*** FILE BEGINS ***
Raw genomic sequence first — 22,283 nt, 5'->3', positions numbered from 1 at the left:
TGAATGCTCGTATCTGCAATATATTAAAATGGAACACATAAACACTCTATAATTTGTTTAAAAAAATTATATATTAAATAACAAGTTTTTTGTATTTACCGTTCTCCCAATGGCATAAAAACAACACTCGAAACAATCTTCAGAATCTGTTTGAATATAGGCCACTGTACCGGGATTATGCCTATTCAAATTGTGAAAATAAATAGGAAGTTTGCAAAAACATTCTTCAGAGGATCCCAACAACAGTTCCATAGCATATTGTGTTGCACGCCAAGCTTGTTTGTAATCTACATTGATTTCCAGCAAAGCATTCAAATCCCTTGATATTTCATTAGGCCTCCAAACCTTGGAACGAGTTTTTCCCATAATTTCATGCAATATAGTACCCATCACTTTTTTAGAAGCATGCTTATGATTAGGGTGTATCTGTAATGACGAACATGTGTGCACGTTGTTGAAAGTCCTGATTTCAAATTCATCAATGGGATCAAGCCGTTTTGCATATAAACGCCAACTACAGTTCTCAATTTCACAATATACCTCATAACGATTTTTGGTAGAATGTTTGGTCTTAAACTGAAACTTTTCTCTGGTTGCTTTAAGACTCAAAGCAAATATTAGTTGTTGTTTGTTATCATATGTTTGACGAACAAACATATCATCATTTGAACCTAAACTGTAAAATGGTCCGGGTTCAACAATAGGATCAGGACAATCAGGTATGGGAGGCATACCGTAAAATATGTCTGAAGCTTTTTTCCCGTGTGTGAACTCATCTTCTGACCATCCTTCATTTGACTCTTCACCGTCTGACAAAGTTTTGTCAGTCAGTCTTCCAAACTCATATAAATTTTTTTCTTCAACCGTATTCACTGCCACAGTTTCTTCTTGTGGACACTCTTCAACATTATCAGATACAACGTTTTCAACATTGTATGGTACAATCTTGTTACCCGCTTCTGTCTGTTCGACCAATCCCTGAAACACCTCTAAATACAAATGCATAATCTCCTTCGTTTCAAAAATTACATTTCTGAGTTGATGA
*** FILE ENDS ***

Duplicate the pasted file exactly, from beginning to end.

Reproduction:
Raw genomic sequence first — 22,283 nt, 5'->3', positions numbered from 1 at the left:
TGAATGCTCGTATCTGCAATATATTAAAATGGAACACATAAACACTCTATAATTTGTTTAAAAAAATTATATATTAAATAACAAGTTTTTTGTATTTACCGTTCTCCCAATGGCATAAAAACAACACTCGAAACAATCTTCAGAATCTGTTTGAATATAGGCCACTGTACCGGGATTATGCCTATTCAAATTGTGAAAATAAATAGGAAGTTTGCAAAAACATTCTTCAGAGGATCCCAACAACAGTTCCATAGCATATTGTGTTGCACGCCAAGCTTGTTTGTAATCTACATTGATTTCCAGCAAAGCATTCAAATCCCTTGATATTTCATTAGGCCTCCAAACCTTGGAACGAGTTTTTCCCATAATTTCATGCAATATAGTACCCATCACTTTTTTAGAAGCATGCTTATGATTAGGGTGTATCTGTAATGACGAACATGTGTGCACGTTGTTGAAAGTCCTGATTTCAAATTCATCAATGGGATCAAGCCGTTTTGCATATAAACGCCAACTACAGTTCTCAATTTCACAATATACCTCATAACGATTTTTGGTAGAATGTTTGGTCTTAAACTGAAACTTTTCTCTGGTTGCTTTAAGACTCAAAGCAAATATTAGTTGTTGTTTGTTATCATATGTTTGACGAACAAACATATCATCATTTGAACCTAAACTGTAAAATGGTCCGGGTTCAACAATAGGATCAGGACAATCAGGTATGGGAGGCATACCGTAAAATATGTCTGAAGCTTTTTTCCCGTGTGTGAACTCATCTTCTGACCATCCTTCATTTGACTCTTCACCGTCTGACAAAGTTTTGTCAGTCAGTCTTCCAAACTCATATAAATTTTTTTCTTCAACCGTATTCACTGCCACAGTTTCTTCTTGTGGACACTCTTCAACATTATCAGATACAACGTTTTCAACATTGTATGGTACAATCTTGTTACCCGCTTCTGTCTGTTCGACCAATCCCTGAAACACCTCTAAATACAAATGCATAATCTCCTTCGTTTCAAAAATTACATTTCTGAGTTGATGA